// February 2009
The music at the gym tends to fall into one of two categories: of the moment, cool chart pop (mainly indie) or donking thumping dance tracks. And whilst occasionally I find something of interest in the former category, the latter is one I despise utterly and so – when not with the sadist – I am to be found plugged into the JesusPhone.
Of course when I am with the sadist I have to listen to him (not that he believes for one minute I do) so I get subjected to the music from time to time.
On Thursday though, to my delight and surprise, somehow someone had sneaked Kylie’s version of “the Locomotion” into what was otherwise a painfully hip LA TV playlist.
Not only did I laugh out loud when I first heard it, but it put a grin on my face for ages.
I raised how unusual such a track was with the sadist and how I was surprised to find something so out of character blasting through the club.
“I think,” he muttered, bitterly “we just have to face the scary fact that there are probably other people out there in the world who think like you.”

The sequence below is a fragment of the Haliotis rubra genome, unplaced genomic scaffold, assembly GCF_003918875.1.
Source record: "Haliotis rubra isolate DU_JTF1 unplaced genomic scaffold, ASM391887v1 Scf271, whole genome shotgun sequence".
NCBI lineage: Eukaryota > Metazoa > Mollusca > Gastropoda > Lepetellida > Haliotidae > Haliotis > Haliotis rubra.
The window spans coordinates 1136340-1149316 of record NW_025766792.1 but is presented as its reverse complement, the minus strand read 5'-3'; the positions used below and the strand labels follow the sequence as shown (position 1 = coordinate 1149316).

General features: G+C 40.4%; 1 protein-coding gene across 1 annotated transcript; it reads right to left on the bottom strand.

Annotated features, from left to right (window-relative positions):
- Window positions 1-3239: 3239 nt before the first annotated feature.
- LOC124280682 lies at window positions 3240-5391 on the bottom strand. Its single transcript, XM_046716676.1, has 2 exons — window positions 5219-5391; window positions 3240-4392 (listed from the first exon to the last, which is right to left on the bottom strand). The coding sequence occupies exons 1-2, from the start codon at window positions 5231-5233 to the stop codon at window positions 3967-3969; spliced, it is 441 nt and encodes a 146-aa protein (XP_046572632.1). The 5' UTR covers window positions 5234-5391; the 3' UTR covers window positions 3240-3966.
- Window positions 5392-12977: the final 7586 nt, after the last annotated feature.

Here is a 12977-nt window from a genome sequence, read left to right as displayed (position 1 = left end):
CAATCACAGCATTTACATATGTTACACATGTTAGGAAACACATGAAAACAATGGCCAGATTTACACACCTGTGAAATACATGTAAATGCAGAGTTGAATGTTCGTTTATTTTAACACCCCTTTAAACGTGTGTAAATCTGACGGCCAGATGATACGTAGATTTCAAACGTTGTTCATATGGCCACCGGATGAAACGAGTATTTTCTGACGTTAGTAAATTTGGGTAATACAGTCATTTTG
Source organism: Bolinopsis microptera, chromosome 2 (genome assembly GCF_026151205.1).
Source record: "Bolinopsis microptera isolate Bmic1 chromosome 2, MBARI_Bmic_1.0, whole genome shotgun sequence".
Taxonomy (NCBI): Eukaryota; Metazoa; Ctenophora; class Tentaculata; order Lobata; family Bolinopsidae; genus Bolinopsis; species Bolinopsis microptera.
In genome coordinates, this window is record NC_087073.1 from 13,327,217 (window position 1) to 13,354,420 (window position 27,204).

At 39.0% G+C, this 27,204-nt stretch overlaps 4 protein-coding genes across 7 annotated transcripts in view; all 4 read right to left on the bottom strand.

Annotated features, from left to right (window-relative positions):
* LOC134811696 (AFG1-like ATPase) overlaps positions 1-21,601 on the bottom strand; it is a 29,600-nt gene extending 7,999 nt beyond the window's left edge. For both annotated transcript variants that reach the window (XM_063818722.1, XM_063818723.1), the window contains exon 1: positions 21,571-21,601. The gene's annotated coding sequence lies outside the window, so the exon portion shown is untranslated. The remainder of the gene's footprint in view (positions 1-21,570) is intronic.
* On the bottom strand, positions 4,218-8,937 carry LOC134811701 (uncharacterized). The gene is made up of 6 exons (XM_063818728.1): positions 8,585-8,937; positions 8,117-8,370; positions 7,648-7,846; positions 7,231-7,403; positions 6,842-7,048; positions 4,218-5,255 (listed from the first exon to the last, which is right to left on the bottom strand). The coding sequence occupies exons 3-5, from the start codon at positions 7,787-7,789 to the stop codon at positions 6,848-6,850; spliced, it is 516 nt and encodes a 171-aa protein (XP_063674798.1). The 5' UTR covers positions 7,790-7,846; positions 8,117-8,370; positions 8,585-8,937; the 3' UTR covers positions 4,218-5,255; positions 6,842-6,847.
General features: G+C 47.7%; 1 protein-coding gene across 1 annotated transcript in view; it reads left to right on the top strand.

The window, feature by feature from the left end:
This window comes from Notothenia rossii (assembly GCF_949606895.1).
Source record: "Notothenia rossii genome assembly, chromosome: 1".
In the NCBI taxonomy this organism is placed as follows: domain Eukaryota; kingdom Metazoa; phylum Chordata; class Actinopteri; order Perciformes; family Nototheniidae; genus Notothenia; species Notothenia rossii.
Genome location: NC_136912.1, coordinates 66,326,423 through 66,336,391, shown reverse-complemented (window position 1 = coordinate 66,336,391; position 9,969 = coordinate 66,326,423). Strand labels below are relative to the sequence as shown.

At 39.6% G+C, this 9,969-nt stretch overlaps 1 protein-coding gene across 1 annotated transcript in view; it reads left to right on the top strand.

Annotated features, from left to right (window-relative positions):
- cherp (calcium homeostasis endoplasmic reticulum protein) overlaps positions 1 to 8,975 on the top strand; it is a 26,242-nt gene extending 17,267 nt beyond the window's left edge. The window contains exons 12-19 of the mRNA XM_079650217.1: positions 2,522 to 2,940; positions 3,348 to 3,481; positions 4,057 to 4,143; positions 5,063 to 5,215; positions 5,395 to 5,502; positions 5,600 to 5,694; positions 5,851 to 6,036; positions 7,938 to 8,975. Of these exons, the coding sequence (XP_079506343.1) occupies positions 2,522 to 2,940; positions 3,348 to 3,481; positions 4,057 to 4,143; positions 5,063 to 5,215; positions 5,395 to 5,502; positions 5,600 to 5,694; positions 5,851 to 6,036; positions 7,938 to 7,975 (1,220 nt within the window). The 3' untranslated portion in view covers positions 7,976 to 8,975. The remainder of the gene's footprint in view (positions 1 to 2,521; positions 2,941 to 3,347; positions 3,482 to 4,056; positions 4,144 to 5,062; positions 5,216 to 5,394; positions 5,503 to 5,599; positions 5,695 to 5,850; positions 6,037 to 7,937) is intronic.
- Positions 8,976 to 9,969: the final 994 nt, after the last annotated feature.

And, as if he could somehow punish the world through me for this, he set me up some deadlifts.
Poor chap. He has to listen to that station on repeat all day…
And finally it’s here.
Bewildering as ever, huh?
But yet, it’s kind of everything I wanted from a PSB/Xenomania collaboration. Catchy, unusual, oddly structured and irritatingly pervasive.
“Don’t have to be beautiful, but it helps” is such a Neil line…
I don’t know if it was just that it was early, and maybe he hadn’t had his coffee, but I got the distinct impression that the barber wasn’t paying attention earlier.
It’s just an impression, mind. It first germinated when, following my request for a “grade two up the back and sides, and a little blending in on top”, he managed to somehow translate this into “a grade two buzzcut all over”.
If he hadn’t started this process in the middle of my head, of course, I may have been able to limit the damage somewhat; but as he did, I couldn’t.
Now all I need is an orange jumpsuit and the effect will be all but complete…
Much to my annoyance, I discovered the other day that whilst my shirt collars are looser now, I am going to have to buy a new suit.